Three decades after the first Transcatheter Cardiovascular Therapeutics conference, TCT.18’s organizers are moving “toward a more practical approach,” says Cardiovascular Research Foundation CEO Juan Granada, MD.
Speaking with Cardiovascular Business before the late-breaking clinical trials or fascinating lectures lists were available, Granada had three themes on his mind. First, he’s a bit in awe that TCT has been “evaluating and introducing very disruptive technologies and techniques that have shaped the field” for 30 years. “This is a big year for us and for the field,” he says.
Granada’s second and third themes focus on how TCT trains operators to perform “the art of interventional cardiology” and how much they pay for such training. Here’s an excerpt from our conversation:
Congratulations on TCT’s 30th anniversary. You’re marking the occasion with a new training center?
Thank you. Yes, it’s a milestone for the Cardiovascular Research Foundation and TCT. We’ve always been concerned about how medical education is delivered, and we believe practical, hands-on education is especially important in interventional cardiology. We’ve been thinking for a while about how to go beyond classroom-based talks to providing more for operators, specifically opportunities to learn device architecture and procedural techniques.
We are building an interactive training pavilion. It’s going to be a massive space inside the San Diego Convention Center that will house training workshops. Attendees will be able to train in different techniques or procedures that might not be available to them at home or at other conferences.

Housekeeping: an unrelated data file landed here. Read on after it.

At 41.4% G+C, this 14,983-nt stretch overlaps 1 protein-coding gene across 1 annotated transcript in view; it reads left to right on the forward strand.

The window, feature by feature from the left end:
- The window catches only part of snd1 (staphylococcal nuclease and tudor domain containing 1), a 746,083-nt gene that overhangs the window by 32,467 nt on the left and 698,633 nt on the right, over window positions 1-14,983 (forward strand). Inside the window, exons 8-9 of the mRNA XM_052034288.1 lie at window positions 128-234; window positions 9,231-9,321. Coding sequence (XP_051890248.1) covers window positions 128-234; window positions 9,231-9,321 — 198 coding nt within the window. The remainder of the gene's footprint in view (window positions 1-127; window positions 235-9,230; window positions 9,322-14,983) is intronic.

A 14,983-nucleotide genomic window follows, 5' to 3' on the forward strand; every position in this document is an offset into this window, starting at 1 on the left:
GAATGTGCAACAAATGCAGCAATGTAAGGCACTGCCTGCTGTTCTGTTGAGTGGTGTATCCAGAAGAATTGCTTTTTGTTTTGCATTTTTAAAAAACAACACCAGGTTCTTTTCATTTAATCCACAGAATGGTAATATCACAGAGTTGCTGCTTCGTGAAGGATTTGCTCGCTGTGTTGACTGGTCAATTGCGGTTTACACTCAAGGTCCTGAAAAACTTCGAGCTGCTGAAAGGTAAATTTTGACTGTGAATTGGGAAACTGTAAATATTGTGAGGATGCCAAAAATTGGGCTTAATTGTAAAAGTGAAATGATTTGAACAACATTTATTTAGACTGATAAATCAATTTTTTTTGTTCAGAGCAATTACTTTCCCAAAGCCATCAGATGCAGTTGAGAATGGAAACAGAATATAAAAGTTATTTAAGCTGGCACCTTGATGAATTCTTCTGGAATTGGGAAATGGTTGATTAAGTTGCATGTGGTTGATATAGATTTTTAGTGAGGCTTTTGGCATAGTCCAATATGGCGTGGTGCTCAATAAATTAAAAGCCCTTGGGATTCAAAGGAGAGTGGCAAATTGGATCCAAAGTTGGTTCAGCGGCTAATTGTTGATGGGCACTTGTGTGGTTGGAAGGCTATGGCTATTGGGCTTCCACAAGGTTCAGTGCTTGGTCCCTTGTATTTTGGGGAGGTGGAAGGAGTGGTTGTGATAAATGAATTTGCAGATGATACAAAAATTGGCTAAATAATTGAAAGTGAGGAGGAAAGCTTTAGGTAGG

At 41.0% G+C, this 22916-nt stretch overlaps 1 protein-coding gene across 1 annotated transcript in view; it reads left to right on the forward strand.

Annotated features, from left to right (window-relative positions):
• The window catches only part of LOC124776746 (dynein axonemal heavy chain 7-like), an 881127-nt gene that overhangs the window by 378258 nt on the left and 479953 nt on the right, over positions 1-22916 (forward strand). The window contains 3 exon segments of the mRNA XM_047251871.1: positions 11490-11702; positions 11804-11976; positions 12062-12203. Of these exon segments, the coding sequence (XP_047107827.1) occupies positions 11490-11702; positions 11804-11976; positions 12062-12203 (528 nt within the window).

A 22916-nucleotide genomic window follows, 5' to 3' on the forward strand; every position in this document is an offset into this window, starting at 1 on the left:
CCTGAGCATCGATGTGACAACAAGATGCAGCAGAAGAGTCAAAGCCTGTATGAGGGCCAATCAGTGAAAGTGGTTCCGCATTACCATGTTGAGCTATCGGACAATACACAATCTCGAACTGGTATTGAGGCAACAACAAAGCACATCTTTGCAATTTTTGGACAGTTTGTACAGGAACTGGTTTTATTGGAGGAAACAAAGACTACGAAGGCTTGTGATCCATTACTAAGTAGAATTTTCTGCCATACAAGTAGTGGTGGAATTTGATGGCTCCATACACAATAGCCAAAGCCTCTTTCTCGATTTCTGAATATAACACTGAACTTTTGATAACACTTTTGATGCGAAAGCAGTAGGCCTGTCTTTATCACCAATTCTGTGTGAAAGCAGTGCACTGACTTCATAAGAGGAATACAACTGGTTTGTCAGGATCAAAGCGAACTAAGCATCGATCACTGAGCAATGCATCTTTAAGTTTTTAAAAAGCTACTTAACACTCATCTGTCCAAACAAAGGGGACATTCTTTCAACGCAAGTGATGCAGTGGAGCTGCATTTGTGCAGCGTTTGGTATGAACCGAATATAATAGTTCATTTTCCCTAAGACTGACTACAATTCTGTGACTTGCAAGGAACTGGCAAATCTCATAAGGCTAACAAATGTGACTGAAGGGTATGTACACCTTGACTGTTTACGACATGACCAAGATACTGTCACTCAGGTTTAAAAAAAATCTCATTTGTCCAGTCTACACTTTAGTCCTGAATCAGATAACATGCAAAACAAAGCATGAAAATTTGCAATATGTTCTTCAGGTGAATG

How will it be organized?
TCT will feature eight interactive training pavilions with more than 100 practical and hands-on workshops. We will have a variety of models and tools, depending on the training track. Simulators and virtual reality, of course. We’ll cover almost every interventional cardiology procedure available, including advanced PCI techniques, endovascular, hemodynamic support, patient management, imaging and TAVR.
Have attendees asked for hands-on training?
Younger physicians expect this type of training as well as new tools to be trained on, but it’s also a response to how interventional cardiology is evolving. We’ve gone from plain balloon angioplasty and stents to replacing and repairing heart valves; from 2-D imaging to complex, comprehensive imaging in 3D; and from interventional cardiologists doing procedures to the heart team. We need to evolve how we’re educating physicians. TCT will continue providing data-based, didactic presentations, but we’ll be reinforcing it with practical learning. Our interactive training workshops are a start at flipping the format. It’s what we believe TCT needs to become.
You’ve discounted the TCT registration fee this year. Does the reduced fee include access to the training center?
Yes, we’ve reduced rates significantly in honor of our 30th anniversary. TCT has always been a global meeting. We’ve had attendees from more than 130 countries, but we recognize there are physicians in underserved countries who can’t afford to attend. It’s a special year; we want to make it possible for more physicians and allied health professionals to come.
There’s interest in addressing access to care with telemedicine. Is there a medical education equivalent you could try?
The more technologies and developments that occur, the wider the gap in access. That’s on the patient side, but it applies on the physician side, too. That’s the need for equality in education, which is another reason to make it easier for physicians to attend TCT.
TCT.18 will convene Sept. 21-25 in the San Diego Convention Center. Details at CRF.org/tct.